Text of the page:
Because personal data is so valuable, there have been legendary cases of data theft. In addition, issues related to privacy are becoming more serious. Consumers want to know how their personal information is being used and shared. More scrutiny is landing on how companies use data, sometimes without permission.

Data protection floating lock

About GDPR and why it is important for U.S. businesses
When introduced in 2018, GDPR standardized a wide range of different privacy legislation across the EU into one central set of regulations that will protect users in all member states. There is no equivalent to it in the U.S. There is a mishmash of state and federal policy that attempts to regulate the same issues, but there is no central authority to enforce them. However, GDPR will still affect U.S. businesses.

GDPR requires companies to build in privacy settings and have them switched on by default. It also strengthens the way companies collect permission to use personal data and communicate about data breaches.

Most pertinent to U.S. companies, it is a legally binding regulation that protects EU customers, even if the company they are doing business with is based in the U.S. or elsewhere in the world.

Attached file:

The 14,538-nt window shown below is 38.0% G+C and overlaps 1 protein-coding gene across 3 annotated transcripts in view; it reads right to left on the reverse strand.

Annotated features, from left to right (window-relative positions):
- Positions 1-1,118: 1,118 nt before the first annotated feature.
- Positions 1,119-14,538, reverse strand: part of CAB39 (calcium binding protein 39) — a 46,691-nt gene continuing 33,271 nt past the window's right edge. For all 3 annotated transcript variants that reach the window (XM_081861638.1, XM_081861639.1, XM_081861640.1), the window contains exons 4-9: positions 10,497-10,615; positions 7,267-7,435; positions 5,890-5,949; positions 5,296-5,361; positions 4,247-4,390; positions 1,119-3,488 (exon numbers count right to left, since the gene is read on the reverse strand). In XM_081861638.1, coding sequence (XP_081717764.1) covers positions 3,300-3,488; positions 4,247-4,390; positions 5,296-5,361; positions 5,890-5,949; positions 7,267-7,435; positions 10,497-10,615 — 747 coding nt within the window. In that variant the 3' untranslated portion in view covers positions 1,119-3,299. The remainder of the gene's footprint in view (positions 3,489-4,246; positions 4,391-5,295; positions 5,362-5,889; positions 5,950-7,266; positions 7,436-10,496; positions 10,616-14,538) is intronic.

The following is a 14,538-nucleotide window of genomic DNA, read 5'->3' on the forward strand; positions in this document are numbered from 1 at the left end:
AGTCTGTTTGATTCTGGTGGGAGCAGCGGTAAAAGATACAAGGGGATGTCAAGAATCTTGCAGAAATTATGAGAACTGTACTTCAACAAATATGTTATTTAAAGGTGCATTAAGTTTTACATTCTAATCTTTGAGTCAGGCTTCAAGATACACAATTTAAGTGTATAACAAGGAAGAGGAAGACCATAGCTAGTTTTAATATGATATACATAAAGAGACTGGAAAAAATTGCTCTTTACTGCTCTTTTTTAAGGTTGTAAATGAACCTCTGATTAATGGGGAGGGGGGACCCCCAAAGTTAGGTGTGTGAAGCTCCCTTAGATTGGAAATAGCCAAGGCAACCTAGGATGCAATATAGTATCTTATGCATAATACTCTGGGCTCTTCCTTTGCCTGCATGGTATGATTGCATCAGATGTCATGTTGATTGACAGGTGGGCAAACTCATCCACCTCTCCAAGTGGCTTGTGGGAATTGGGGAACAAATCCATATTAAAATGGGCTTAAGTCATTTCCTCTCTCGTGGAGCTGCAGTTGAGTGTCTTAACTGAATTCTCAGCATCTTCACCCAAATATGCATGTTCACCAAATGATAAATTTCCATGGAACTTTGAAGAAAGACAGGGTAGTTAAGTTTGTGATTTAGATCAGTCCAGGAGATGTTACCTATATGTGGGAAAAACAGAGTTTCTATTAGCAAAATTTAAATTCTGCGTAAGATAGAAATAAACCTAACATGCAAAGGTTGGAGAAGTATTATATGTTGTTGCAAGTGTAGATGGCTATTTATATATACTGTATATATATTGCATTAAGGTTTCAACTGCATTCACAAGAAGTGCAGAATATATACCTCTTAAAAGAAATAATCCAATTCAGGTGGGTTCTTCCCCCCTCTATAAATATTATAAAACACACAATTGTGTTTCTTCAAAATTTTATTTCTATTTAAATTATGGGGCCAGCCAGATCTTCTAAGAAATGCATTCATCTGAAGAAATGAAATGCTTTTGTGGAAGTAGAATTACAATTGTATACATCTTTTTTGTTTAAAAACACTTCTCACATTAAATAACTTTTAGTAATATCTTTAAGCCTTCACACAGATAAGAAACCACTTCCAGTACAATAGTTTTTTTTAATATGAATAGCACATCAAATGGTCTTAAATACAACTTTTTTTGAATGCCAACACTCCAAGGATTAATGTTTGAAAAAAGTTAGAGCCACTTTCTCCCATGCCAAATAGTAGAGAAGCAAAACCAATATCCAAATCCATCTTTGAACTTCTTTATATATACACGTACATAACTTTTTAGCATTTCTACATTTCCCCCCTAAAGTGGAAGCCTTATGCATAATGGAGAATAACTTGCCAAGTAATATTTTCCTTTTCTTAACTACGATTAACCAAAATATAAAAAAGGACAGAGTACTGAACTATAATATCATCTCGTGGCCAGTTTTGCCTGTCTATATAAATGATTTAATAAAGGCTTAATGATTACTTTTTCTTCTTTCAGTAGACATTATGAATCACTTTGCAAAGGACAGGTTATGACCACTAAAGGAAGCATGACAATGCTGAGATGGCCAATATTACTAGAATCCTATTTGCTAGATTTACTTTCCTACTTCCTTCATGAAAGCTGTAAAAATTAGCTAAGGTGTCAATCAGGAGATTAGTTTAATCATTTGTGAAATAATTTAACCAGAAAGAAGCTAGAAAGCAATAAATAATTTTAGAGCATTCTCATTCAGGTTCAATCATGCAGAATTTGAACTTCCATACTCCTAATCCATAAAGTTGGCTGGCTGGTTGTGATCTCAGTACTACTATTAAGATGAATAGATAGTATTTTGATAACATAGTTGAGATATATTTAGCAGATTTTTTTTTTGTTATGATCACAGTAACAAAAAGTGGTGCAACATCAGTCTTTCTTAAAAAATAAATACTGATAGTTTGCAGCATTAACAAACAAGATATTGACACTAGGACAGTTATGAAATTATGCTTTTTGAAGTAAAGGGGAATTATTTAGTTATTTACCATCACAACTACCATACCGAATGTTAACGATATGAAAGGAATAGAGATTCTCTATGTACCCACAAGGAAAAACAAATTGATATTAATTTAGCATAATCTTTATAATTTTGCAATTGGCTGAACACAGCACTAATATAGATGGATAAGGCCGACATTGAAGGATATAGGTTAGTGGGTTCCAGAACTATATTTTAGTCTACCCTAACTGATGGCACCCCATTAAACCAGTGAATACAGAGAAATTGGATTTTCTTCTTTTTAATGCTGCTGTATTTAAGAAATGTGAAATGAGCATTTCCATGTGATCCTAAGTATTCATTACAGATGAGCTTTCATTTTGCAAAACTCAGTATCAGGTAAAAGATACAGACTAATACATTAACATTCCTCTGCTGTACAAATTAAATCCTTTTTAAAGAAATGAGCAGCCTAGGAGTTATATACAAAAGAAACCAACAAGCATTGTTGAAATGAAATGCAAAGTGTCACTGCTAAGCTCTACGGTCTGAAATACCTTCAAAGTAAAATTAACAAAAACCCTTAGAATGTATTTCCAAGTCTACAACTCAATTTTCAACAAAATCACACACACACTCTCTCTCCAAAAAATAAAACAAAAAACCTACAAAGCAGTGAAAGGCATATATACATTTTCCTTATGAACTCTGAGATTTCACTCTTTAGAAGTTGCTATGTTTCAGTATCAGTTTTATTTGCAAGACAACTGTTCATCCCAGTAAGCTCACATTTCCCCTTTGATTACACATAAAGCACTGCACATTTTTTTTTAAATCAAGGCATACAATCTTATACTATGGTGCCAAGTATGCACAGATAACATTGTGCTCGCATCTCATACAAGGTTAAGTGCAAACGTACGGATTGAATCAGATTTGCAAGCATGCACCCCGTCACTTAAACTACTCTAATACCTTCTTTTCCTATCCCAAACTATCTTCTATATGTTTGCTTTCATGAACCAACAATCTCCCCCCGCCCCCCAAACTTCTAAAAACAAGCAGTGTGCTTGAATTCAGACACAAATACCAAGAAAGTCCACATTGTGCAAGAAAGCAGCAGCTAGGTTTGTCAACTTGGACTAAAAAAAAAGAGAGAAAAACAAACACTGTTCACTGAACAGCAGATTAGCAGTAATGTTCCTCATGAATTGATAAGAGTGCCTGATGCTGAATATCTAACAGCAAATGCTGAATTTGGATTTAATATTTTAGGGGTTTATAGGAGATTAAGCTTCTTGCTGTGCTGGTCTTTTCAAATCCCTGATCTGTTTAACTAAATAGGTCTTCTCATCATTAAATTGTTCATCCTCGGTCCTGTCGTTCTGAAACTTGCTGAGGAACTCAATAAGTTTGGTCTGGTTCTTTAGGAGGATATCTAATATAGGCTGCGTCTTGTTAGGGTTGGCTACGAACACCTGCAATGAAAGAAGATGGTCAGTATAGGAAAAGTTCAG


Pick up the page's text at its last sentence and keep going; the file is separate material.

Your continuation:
GDPR also forbids buying customer lists, or scraping customer information from a website.

If marketers use automation, companies must verify that every person in the database has given permission to market to them.

Failing to comply has resulted in some hefty fines for global companies, including the more than  $132 million fine dealt to Marriott over a data breach, and over $17,000 to Honda for sending an email asking for permission to send a future marketing email.

Have a small business based in the U.S.? Better check your contact database and see if you have any customers that are EU citizens. Two of my small business clients do.